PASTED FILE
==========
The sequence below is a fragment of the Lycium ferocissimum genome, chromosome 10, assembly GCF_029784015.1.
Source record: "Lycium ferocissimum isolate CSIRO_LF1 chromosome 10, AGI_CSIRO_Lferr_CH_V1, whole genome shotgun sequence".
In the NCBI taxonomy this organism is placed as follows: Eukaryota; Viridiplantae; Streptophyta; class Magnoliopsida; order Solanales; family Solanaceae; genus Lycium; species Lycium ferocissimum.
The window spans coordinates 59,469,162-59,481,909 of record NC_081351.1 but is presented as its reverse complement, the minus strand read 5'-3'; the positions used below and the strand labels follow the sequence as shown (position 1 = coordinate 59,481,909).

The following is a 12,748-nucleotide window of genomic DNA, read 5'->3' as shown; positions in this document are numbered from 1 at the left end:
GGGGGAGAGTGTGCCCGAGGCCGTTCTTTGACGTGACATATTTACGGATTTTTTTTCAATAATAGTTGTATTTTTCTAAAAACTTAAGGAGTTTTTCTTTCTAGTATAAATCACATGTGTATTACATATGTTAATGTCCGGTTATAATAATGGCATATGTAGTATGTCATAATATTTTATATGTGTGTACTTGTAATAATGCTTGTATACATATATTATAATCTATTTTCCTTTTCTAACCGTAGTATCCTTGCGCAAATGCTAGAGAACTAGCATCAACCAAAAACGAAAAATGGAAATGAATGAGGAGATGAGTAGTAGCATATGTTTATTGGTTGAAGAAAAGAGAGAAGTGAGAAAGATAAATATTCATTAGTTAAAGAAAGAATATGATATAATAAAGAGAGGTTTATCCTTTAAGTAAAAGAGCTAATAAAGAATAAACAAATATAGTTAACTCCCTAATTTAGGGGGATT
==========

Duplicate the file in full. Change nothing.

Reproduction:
The sequence below is a fragment of the Lycium ferocissimum genome, chromosome 10, assembly GCF_029784015.1.
Source record: "Lycium ferocissimum isolate CSIRO_LF1 chromosome 10, AGI_CSIRO_Lferr_CH_V1, whole genome shotgun sequence".
In the NCBI taxonomy this organism is placed as follows: Eukaryota; Viridiplantae; Streptophyta; class Magnoliopsida; order Solanales; family Solanaceae; genus Lycium; species Lycium ferocissimum.
The window spans coordinates 59,469,162-59,481,909 of record NC_081351.1 but is presented as its reverse complement, the minus strand read 5'-3'; the positions used below and the strand labels follow the sequence as shown (position 1 = coordinate 59,481,909).

The following is a 12,748-nucleotide window of genomic DNA, read 5'->3' as shown; positions in this document are numbered from 1 at the left end:
GGGGGAGAGTGTGCCCGAGGCCGTTCTTTGACGTGACATATTTACGGATTTTTTTTCAATAATAGTTGTATTTTTCTAAAAACTTAAGGAGTTTTTCTTTCTAGTATAAATCACATGTGTATTACATATGTTAATGTCCGGTTATAATAATGGCATATGTAGTATGTCATAATATTTTATATGTGTGTACTTGTAATAATGCTTGTATACATATATTATAATCTATTTTCCTTTTCTAACCGTAGTATCCTTGCGCAAATGCTAGAGAACTAGCATCAACCAAAAACGAAAAATGGAAATGAATGAGGAGATGAGTAGTAGCATATGTTTATTGGTTGAAGAAAAGAGAGAAGTGAGAAAGATAAATATTCATTAGTTAAAGAAAGAATATGATATAATAAAGAGAGGTTTATCCTTTAAGTAAAAGAGCTAATAAAGAATAAACAAATATAGTTAACTCCCTAATTTAGGGGGATT